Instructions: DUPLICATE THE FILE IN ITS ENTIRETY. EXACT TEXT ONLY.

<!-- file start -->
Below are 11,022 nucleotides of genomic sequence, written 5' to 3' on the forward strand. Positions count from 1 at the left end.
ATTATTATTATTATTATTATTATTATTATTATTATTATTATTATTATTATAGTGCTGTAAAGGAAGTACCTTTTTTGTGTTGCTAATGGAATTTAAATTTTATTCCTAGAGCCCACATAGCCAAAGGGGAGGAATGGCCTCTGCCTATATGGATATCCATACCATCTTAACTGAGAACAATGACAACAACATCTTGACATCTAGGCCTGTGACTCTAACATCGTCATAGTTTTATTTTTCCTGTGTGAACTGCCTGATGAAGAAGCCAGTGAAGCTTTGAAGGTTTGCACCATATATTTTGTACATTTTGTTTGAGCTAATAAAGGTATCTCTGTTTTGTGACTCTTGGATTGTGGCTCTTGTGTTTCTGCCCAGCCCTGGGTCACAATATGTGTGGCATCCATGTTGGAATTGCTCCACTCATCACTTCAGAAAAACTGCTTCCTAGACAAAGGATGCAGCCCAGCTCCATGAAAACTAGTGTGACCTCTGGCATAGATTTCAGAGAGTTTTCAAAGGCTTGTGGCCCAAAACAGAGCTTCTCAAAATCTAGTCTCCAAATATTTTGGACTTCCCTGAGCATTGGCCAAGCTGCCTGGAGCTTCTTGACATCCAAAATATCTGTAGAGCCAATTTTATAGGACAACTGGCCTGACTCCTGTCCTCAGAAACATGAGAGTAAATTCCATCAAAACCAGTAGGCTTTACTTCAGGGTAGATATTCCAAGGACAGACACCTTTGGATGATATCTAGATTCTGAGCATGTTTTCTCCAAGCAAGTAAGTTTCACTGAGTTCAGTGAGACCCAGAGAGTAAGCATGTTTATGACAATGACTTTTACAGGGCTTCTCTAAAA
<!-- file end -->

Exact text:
Below are 11,022 nucleotides of genomic sequence, written 5' to 3' on the forward strand. Positions count from 1 at the left end.
ATTATTATTATTATTATTATTATTATTATTATTATTATTATTATTATTATAGTGCTGTAAAGGAAGTACCTTTTTTGTGTTGCTAATGGAATTTAAATTTTATTCCTAGAGCCCACATAGCCAAAGGGGAGGAATGGCCTCTGCCTATATGGATATCCATACCATCTTAACTGAGAACAATGACAACAACATCTTGACATCTAGGCCTGTGACTCTAACATCGTCATAGTTTTATTTTTCCTGTGTGAACTGCCTGATGAAGAAGCCAGTGAAGCTTTGAAGGTTTGCACCATATATTTTGTACATTTTGTTTGAGCTAATAAAGGTATCTCTGTTTTGTGACTCTTGGATTGTGGCTCTTGTGTTTCTGCCCAGCCCTGGGTCACAATATGTGTGGCATCCATGTTGGAATTGCTCCACTCATCACTTCAGAAAAACTGCTTCCTAGACAAAGGATGCAGCCCAGCTCCATGAAAACTAGTGTGACCTCTGGCATAGATTTCAGAGAGTTTTCAAAGGCTTGTGGCCCAAAACAGAGCTTCTCAAAATCTAGTCTCCAAATATTTTGGACTTCCCTGAGCATTGGCCAAGCTGCCTGGAGCTTCTTGACATCCAAAATATCTGTAGAGCCAATTTTATAGGACAACTGGCCTGACTCCTGTCCTCAGAAACATGAGAGTAAATTCCATCAAAACCAGTAGGCTTTACTTCAGGGTAGATATTCCAAGGACAGACACCTTTGGATGATATCTAGATTCTGAGCATGTTTTCTCCAAGCAAGTAAGTTTCACTGAGTTCAGTGAGACCCAGAGAGTAAGCATGTTTATGACAATGACTTTTACAGGGCTTCTCTAAAA